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Education Funding in Senator Hill's "Notes From the Senate"
Friday, 10 July 2009

July 10--  Senator Jack Hill of Reidsville discusses the state's education funding formulas and their impact on rural school systems in his weekly "Notes From the Senate."

"This is a discussion of the growth of education formulas and the winners and losers as a result of these formulas and the underfunding of these same formulas.  As a review, K-12 education funding in Georgia essentially comes from the QBE formula and the Equalization Formula.  The QBE formula, while not fully funded, has increased in total dollars over the past years due to enrollment growth in faster growing counties. This formula is consistent at $4148 per student per 8 hour school day and "follows the child"--the more students a system enrolls, the more QBE funds they receive.  If a system is losing enrollment, it is losing QBE funds.

 

The Equalization Formula is tied to tax base growth and has a multiplier that increases the formula allocation if the systems tax base is not growing the same rate generally as student growth.

 

As covered last week, the Equalization formula has grown mainly because of several large growing systems whose tax base growth was outstripped by population and enrollment growth.

 

To help control costs in this program, the Governor proposed legislation that would lower the number of mills eligible for equalization from 15 to 12.  This legislation did not pass, but the Equalization formula was reduced from $548.2 million in FY09 to $436.1 million in FY10 due to budget restraints. 

 

The funding trends for Equalization are as follows:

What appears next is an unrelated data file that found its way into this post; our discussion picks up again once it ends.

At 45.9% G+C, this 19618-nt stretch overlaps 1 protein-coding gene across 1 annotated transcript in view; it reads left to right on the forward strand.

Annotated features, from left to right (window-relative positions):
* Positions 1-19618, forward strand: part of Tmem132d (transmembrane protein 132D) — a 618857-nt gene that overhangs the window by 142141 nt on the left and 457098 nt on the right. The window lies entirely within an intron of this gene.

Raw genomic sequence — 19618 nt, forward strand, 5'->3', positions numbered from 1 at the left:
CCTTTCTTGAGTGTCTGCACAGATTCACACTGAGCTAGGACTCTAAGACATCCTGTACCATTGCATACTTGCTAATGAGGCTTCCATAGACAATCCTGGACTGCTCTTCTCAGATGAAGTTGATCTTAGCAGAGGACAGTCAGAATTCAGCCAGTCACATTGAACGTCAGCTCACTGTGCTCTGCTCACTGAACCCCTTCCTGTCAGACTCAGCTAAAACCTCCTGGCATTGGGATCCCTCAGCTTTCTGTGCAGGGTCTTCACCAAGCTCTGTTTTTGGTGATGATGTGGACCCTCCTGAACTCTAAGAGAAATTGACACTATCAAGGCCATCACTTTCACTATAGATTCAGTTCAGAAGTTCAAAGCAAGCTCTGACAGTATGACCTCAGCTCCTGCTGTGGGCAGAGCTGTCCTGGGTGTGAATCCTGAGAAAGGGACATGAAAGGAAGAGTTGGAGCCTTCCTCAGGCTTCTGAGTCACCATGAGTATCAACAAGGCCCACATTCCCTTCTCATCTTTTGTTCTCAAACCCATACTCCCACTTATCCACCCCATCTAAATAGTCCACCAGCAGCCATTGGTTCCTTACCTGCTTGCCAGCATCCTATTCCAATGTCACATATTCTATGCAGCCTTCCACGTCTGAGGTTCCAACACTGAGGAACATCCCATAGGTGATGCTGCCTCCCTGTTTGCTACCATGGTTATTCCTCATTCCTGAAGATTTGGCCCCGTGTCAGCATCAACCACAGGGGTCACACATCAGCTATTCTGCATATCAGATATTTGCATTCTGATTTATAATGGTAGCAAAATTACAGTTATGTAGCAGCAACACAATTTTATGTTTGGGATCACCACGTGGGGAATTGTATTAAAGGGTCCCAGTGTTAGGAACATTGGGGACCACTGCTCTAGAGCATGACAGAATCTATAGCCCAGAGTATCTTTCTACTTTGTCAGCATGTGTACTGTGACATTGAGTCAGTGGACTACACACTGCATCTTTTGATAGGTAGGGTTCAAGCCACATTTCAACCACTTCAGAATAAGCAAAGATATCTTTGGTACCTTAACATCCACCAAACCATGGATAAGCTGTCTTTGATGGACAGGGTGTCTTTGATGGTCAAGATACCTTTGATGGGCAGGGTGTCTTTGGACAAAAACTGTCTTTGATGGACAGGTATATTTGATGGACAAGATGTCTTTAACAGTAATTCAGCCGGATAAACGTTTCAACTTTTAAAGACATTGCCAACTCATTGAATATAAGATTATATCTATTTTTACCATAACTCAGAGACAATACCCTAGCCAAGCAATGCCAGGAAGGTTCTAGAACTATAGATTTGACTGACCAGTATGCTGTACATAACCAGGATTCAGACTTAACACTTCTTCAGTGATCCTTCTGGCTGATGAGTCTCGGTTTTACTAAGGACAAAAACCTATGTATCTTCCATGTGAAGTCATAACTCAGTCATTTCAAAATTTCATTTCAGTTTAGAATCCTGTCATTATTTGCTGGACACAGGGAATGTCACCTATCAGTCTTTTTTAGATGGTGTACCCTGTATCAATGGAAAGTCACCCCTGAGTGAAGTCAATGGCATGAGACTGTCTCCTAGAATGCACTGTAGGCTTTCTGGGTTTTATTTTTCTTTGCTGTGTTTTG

·        FY06, $372 million

·        FY07, $427 million

·        FY08, $458 million

·        FY09, $576 million

·        FY10, $436 million

Because no legislation passed to change the Equalization formula, the FY10 reduction will be prorated across all systems participating in the program.  As a result, systems that had steep increases in formula earnings will still receive significant increases in funding, while systems with only modest increases will see those increases wiped out altogether.  No growth or negative growth systems lost some funding over what they would have received under the original formula.

 

For example, Gwinnett’s funding went from $6.4 million in FY08 to $38 million in FY10.  With the FY10 reduction, Gwinnett will now receive $26.2 million.  Bulloch County school district went from $2.5 million in FY08 to $3 million in FY10, but with the cut will only receive $2 million.  Tattnall went from $2.2 million in FY08 but the final FY10 amount will be $1.7 million.

 

Adjusting the Equalization formula is one of the many potential challenges that lie ahead.  Also, if the economy continues to decline, the state might be forced to actually make reductions in QBE funding since it makes up such a significant part of the overall budget.  In addition, the state budget is dependent on over $1.4 billion in stimulus including over $413 million for education.  If there is no growth in the economy, lawmakers will also have to find a way to replace these funds starting in 2012.

 

So, even though total funding for K-12 Education has increased even in the last two budgets, not every system shares that increase and under each formula, QBE and Equalization, there are winners and losers.

 

QBE

Winners – systems with rapid growth of new students.

 Losers – systems losing enrollment.

 

Equalization

Winners – Fast growing large systems where growth in enrollment is higher than growth in tax base.  Also, systems that have an increasing tax base and a rapidly growing enrollment.

 

Losers -  Systems that do not receive any equalization due to flat enrollment and adequate tax base, also systems with no-growth or slow growth tax base and flat or declining enrollment."

 

When the Equalization formula is not fully funded, the total available funds are prorated, so growing systems still get increases and no growth systems, mostly rural, lose a portion of what they already earned.

 

 

 
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